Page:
Four Lessons From A Terrible Presumption    

Mark 10:35-45


     The event that is recorded in Mark 10:35-45 is one of the saddest, most lamentable events recorded upon the pages of Inspiration involving true believers. James and John were true believers. They were born of God. They truly loved the Lord Jesus Christ. But they were terribly ignorant of some very important, basic gospel truths. Their ignorance on the one hand and their pride on the other made them very ambitious. They prayed for a position of pre-eminence in the Lord's kingdom! They proudly presumed that they could both drink the cup of woe and be baptized with the baptism of sorrow that Christ himself had to be baptized with! And they sought for themselves a position of superiority over the other apostles!

     What a sad picture this is! Two of the apostles of Christ were seeking great things for themselves. Yet, what we read in those verses should not astonish us at all. Their pride was only a reflection of the pride that is in us all. It is the pride of our hearts that this passage is designed to expose and check. It contains four obvious lessons. Wise are they who learn them.

     1. GENUINE BELIEVERS ARE OFTEN IGNORANT OF THINGS THAT SEEM TO BE ELEMENTARY TO OTHERS. Though our Lord had plainly instructed James and John, though they were apostles, though on the mount of transfiguration they heard Moses and Elijah talking to the Lord about the death he must accomplish at Jerusalem, they understood neither the fact that he was about to die and ascend to heaven again, nor the spiritual nature of his kingdom. It is utter folly for anyone to try to determine what or how much a person must know before he can be saved. The question is not what but who (John 17:3). "I know whom I have believed!"

     2. GENUINE BELIEVERS ARE ALSO PEOPLE WITH SINFUL NATURES WHO MUST CONSTANTLY GUARD AGAINST PRIDE AND SELF-ADULATION. These things are deeply rooted in our hearts. It is not a rare thing for those who have come out of the world, taken up their cross, forsaken their own righteousness, and  truly believe on the Lord Jesus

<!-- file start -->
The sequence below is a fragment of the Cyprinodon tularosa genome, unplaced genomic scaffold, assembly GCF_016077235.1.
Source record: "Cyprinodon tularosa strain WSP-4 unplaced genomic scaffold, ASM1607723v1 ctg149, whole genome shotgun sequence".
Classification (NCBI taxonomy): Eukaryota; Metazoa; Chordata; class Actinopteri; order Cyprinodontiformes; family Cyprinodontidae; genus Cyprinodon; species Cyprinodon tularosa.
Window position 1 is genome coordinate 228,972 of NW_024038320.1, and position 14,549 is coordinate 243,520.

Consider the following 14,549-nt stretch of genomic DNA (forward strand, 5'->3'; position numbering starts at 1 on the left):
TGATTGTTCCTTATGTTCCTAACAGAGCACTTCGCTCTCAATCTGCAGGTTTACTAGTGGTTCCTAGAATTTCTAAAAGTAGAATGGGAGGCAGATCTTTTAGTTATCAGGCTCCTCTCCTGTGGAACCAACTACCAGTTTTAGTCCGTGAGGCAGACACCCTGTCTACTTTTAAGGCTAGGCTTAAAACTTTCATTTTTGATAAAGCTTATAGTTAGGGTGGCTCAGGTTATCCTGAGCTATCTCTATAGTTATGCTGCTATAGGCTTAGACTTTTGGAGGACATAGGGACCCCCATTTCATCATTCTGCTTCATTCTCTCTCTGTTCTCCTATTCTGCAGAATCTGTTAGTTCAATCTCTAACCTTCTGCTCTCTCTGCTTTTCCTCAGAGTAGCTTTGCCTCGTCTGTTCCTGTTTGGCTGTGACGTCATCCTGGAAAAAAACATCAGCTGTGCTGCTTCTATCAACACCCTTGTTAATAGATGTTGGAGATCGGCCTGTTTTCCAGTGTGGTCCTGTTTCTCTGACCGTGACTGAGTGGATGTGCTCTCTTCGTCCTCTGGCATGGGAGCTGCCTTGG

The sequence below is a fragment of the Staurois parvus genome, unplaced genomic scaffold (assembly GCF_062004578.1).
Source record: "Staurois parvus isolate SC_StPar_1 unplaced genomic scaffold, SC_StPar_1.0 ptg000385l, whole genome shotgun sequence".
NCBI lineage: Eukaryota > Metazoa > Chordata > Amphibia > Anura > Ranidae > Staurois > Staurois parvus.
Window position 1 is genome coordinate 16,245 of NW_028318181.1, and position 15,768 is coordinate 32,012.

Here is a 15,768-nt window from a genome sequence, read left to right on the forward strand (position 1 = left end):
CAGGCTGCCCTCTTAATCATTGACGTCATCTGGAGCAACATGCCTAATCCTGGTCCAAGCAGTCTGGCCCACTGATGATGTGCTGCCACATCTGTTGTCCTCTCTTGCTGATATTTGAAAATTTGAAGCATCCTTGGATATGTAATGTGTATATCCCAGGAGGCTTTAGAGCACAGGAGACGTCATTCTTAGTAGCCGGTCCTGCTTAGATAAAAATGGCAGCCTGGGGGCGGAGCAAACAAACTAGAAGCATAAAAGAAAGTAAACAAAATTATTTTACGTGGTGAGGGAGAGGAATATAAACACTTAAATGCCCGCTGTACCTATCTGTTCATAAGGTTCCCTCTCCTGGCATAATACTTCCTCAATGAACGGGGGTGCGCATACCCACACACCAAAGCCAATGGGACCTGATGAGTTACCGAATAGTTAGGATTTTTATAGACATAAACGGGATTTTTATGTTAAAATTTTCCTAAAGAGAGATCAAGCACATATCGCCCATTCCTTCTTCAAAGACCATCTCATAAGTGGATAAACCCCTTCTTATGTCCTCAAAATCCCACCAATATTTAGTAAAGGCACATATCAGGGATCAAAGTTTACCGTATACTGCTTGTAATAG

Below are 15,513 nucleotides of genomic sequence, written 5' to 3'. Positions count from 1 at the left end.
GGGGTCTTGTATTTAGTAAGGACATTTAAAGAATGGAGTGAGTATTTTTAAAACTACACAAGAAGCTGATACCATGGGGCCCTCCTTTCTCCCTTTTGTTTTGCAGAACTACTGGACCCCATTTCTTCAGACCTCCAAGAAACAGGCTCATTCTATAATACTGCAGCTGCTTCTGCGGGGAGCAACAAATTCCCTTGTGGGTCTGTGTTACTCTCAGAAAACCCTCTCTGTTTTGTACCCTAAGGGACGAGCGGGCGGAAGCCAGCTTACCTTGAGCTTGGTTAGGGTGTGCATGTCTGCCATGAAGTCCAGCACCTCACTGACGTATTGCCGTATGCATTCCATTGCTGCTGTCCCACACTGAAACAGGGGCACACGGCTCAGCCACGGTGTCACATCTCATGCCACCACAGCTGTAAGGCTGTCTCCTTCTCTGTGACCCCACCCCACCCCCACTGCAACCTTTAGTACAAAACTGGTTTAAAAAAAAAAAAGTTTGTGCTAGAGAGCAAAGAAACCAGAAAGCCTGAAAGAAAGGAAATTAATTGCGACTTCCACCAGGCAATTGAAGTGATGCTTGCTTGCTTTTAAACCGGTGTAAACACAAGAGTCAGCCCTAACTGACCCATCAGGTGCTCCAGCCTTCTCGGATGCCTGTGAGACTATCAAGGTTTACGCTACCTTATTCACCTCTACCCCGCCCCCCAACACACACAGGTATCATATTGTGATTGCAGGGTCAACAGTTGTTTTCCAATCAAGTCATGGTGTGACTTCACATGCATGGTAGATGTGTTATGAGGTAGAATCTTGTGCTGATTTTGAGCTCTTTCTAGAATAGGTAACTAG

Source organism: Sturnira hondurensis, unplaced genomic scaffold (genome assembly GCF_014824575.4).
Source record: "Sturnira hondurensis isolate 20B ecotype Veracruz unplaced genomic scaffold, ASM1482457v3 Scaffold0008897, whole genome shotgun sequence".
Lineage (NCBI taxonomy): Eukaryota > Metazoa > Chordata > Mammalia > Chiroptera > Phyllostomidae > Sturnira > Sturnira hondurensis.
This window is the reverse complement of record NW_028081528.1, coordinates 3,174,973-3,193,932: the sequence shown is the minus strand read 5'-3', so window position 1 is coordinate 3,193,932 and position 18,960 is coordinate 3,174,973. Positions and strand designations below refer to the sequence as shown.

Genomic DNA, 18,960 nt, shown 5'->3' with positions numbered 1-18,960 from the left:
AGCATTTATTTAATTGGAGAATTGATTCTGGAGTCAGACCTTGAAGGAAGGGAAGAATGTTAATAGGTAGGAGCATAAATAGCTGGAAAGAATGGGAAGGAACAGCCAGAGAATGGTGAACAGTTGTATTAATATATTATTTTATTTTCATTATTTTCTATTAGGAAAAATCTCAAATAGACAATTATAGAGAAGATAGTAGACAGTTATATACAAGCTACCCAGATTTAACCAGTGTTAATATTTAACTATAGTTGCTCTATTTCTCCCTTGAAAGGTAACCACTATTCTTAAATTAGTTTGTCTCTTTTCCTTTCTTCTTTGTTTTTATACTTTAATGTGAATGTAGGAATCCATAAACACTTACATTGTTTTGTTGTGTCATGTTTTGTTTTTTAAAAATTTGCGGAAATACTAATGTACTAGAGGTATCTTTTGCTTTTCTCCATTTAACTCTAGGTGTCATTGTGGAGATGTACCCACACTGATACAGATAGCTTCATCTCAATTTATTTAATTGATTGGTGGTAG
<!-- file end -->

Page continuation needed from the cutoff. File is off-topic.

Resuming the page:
Christ to be irritated and annoyed when a brother or sister is promoted and honored above them. It is both shameful and sinful, but not rare. These things ought not to be, but they are. Blessed is that man or woman who can rejoice with a sincere heart when others are exalted, though they are overlooked and passed by (Phil. 3:3-5).

     3. THE RULE, THE INSPIRATION, THE PATTERN FOR ALL TRUE GODLINESS IS THE SUBSTITUTIONARY, SIN-ATONING SACRIFICE OF THE LORD JESUS CHRIST. Verse 45 not only asserts that Christ's death was a ransom paid to the offended justice of God for his elect, it also shows us that his death is the rule of life for his people. In all things, we are to follow his self-abasing, self-denying, self-sacrificing example (John 13:15; I Pet. 2:21). Our motive, our rule of life is not the Mosaic law but the gospel (Gal. 6:14-15).

     4. THERE IS AN AMBITION FOR GREATNESS TO BE SHUNNED AND AN AMBITION FOR GREATNESS THAT IS TO BE NURTURED AND CULTIVATED (Compare vv. 35-38 and vv. 43-44). Ambition is not necessarily carnal (II Pet. 1:5-7). We should never be satisfied with mediocrity in anything, especially in spiritual things (Phil. 3:7-14). It is not wrong for any to desire greatness; but that which the world applauds and calls "greatness" is not greatness at all. Greatness is not measured by clothes and grandeur, but by character and goodness. The world measures greatness by property, possessions, and power. Fools imagine that fame and fortune equal greatness. "Among the children of God, he is reckoned the greatest who does the most to promote the spiritual and temporal happiness of his fellow creatures. True greatness consists not in receiving, but in giving, - not in selfish absorption of good things, but in imparting good to others, - not in being served, but in serving, - not in sitting still and being ministered to, but in going about and ministering to others" (J. C. Ryle). There is an infinite mine of profound wisdom in that saying of our Lord's, "It is more blessed to give than to receive" (Acts 20:35). Truly great people are those who enrich the lives of others and thus leave their place in this world better than they found it. Let us be ambitious for that Christlike greatness of character that causes us to serve one another and be gracious to one another (Eph. 4:32-5:1).


Don Fortner